All you ever wanted to know about Costa Rica real estate

All you ever wanted to know about Costa Rica real estate

May 21, 2018 0 By Shannon Farley
vacation rentals at Portasol Living, Costa Rica

The fabulous Casa Monos Locos vacation rental at Portasol Living in Costa Rica.

Answer your questions about Costa Rica real estate with this short guide to buying a home or property in Costa Rica.

A lot of us dream of owning a vacation home in some exotic location where the sun shines brighter, the people are friendly, and the weather is always warm. Or moving to a place like that fulltime.

Living in a tropical paradise like Costa Rica is a dream come true for many expats. Besides being one of the top places in the world to retire, the country is known as one of the best places to live for a healthy, comfortable lifestyle. People from all over the world invest in Costa Rica real estate for vacation homes or to live permanently.

Political and economic stability, great weather, friendly people, high quality healthcare, and beautiful nature are just some of the reasons that make the Central American nation so attractive. Even though Costa Rica is not as cheap as some other places with respect to daily living costs, real estate is still considerably cheaper than in North America and Europe. Property taxes also are very low. And well-established infrastructure makes it easy for expats to move here.

People always have lots of questions about buying a home or property in Costa Rica. Following is a short guide to all you ever wanted to know about Costa Rica real estate.

Casa Frondosa at Portasol Living in Costa Rica

Costa Rica tropical living at its finest. Casa Frondosa at Portasol Living eco-development.

You can legally buy property in Costa Rica as a foreigner.

Foreigners enjoy the same rights as nationals for owning real estate, with a few exceptions. Beachfront property in the maritime zone (within 200 meters of the mean high tide mark) is one.

The first 50 meters from the high tide mark is public property and is not available for ownership or permanent development, which is why there is no such thing as a completely private beach in Costa Rica. The remaining 150 meters of land is available for concession (a lease) from the municipal government. Concessions must be in the name of a Costa Rican or a Costa Rican corporation (controlled by a Costa Rican or a legal resident). Only foreigners with more than five years of legal residency in the country can own up to 49% of a concession.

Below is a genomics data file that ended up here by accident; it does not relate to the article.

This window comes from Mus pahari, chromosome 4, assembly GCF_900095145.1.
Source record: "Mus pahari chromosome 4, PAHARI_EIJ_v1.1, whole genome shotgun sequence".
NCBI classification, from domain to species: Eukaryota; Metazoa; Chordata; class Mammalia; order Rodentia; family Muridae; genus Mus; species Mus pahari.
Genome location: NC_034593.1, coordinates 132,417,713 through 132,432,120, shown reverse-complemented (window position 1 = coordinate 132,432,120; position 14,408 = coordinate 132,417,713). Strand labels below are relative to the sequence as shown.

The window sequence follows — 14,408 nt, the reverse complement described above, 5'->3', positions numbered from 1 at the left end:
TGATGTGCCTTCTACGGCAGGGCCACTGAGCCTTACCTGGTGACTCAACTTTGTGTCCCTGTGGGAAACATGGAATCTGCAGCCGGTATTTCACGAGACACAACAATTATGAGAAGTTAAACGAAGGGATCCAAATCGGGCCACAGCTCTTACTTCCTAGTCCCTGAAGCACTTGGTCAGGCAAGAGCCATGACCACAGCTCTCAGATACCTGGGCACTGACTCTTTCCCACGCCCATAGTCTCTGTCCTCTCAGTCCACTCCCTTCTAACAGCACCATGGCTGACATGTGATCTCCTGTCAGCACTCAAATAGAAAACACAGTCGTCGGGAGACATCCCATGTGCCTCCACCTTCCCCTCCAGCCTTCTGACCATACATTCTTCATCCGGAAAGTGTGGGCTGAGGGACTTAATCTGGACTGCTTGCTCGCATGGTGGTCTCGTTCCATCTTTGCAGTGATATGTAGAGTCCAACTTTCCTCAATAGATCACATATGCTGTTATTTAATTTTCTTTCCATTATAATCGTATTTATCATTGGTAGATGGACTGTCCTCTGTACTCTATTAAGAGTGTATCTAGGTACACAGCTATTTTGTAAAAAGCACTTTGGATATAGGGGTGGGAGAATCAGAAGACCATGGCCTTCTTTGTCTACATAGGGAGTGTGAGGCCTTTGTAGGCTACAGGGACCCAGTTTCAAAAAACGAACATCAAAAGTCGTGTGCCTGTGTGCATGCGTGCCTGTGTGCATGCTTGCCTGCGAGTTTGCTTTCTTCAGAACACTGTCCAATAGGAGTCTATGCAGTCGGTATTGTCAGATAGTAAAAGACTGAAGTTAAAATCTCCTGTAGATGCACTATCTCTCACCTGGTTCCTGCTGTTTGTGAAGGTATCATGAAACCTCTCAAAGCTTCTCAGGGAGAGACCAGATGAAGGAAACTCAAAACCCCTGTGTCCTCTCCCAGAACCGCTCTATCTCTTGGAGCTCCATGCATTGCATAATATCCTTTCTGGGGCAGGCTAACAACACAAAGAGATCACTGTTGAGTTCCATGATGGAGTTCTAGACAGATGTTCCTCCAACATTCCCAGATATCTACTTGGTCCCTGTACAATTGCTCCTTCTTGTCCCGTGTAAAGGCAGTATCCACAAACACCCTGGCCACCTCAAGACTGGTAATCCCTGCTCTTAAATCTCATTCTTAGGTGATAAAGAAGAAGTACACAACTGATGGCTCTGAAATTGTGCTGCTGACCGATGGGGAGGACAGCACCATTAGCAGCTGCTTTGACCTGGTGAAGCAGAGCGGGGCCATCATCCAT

Costa Rica real estate is typically owned by a corporation.

In Costa Rica, most people don’t buy homes or properties in their own name like in the U.S., but rather in the name of a corporation. A buyer can either form his or her own new corporation, or buy the company that owns the property already.

This is always a surprise to first-time real estate owners in Costa Rica, but is a common practice to protect the property from any individual liability — debt, legal action, etc. And if you aren’t a legal resident of Costa Rica, the corporation can open a bank account and obtain utility services for the home, while a non-resident foreigner cannot. Another advantage is that a family can purchase real estate together as a joint asset, listing the different family members as legal representatives of the corporation.

The two types of non-commercial shell corporations most often used for property titles in Costa Rica are an S.A. (Sociedad Anonima), like a C corporation in the USA, or an LLC (Limited Liability Corporation). An S.A. has a board of directors, whereas an LLC only has managers (as many as you want).

It costs about $500 to $600 to set up a new corporation, and the newly re-instated corporation tax (2017) is about $120 a year for inactive companies.

You can get Costa Rican residency by buying real estate.

If you invest in buying a house, piece of land, condo or apartment that is valued at $200,000 or more, you qualify for Costa Rican residency as an investor. Be sure to use a reputable immigration lawyer when applying for residency.